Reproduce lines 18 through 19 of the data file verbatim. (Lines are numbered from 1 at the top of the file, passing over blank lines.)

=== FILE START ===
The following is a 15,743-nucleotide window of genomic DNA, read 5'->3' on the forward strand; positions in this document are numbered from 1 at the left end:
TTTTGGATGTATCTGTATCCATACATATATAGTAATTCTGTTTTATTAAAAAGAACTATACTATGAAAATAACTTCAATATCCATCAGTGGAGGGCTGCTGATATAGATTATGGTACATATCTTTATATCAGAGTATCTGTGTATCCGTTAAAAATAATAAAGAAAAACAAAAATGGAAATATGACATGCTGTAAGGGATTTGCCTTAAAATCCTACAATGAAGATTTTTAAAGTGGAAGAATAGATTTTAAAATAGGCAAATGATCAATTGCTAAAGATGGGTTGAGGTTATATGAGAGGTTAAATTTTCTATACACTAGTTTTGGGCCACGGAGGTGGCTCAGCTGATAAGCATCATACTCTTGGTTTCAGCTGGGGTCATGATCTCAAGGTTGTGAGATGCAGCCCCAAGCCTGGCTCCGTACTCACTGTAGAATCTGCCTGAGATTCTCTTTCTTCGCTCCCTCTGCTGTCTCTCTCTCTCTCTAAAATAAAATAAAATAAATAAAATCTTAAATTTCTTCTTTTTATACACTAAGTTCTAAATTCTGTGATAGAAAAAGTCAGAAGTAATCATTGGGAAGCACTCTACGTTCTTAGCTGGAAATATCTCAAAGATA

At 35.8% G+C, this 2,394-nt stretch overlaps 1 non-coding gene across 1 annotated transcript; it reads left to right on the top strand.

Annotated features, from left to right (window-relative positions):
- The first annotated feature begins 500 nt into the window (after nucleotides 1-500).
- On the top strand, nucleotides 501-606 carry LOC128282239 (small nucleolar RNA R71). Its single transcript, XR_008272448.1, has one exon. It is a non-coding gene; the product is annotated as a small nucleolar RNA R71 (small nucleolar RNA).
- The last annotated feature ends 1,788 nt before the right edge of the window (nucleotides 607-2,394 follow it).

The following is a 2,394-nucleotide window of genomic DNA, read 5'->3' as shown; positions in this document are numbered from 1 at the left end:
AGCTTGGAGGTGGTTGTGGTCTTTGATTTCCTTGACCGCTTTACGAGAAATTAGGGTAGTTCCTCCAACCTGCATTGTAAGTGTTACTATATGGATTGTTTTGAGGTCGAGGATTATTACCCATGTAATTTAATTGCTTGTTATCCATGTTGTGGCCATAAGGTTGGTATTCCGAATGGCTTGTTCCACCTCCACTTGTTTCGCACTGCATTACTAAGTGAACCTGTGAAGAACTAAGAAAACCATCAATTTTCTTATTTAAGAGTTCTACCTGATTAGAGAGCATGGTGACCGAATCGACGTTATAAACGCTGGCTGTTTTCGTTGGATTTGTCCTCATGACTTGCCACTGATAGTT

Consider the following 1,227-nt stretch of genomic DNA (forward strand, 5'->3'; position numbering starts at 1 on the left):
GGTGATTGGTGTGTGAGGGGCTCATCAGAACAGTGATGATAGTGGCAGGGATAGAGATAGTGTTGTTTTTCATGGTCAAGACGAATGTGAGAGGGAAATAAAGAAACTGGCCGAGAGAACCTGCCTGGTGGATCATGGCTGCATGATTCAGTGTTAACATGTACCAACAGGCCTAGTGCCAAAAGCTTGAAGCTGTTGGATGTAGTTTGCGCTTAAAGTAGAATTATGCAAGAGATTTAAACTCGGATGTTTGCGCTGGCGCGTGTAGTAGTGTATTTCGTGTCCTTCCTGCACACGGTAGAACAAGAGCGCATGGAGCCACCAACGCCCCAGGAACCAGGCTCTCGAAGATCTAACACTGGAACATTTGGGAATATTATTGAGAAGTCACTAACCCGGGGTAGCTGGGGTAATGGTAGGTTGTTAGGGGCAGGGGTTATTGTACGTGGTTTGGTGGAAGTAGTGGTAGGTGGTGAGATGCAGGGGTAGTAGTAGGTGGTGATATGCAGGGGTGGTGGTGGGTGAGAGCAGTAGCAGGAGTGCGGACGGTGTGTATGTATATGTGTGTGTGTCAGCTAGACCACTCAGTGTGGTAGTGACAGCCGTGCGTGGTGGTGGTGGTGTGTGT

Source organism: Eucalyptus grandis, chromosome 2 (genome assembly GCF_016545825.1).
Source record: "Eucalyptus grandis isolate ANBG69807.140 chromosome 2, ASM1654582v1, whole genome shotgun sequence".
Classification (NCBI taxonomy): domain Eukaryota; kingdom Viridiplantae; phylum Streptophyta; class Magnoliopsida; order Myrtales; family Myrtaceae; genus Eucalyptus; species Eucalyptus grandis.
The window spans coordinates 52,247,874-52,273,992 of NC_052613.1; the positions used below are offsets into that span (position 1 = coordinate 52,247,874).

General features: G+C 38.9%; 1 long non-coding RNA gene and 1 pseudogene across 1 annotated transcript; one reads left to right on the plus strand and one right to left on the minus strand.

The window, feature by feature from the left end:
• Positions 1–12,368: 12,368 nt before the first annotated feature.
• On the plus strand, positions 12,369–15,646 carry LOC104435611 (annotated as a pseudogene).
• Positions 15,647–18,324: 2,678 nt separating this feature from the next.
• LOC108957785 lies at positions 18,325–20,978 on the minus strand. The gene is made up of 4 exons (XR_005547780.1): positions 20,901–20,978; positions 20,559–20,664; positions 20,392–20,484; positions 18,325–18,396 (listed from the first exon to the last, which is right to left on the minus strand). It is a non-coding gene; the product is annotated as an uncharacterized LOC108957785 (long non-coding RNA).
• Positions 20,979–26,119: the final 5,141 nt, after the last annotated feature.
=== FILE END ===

• Positions 1–12,368: 12,368 nt before the first annotated feature.
• On the plus strand, positions 12,369–15,646 carry LOC104435611 (annotated as a pseudogene).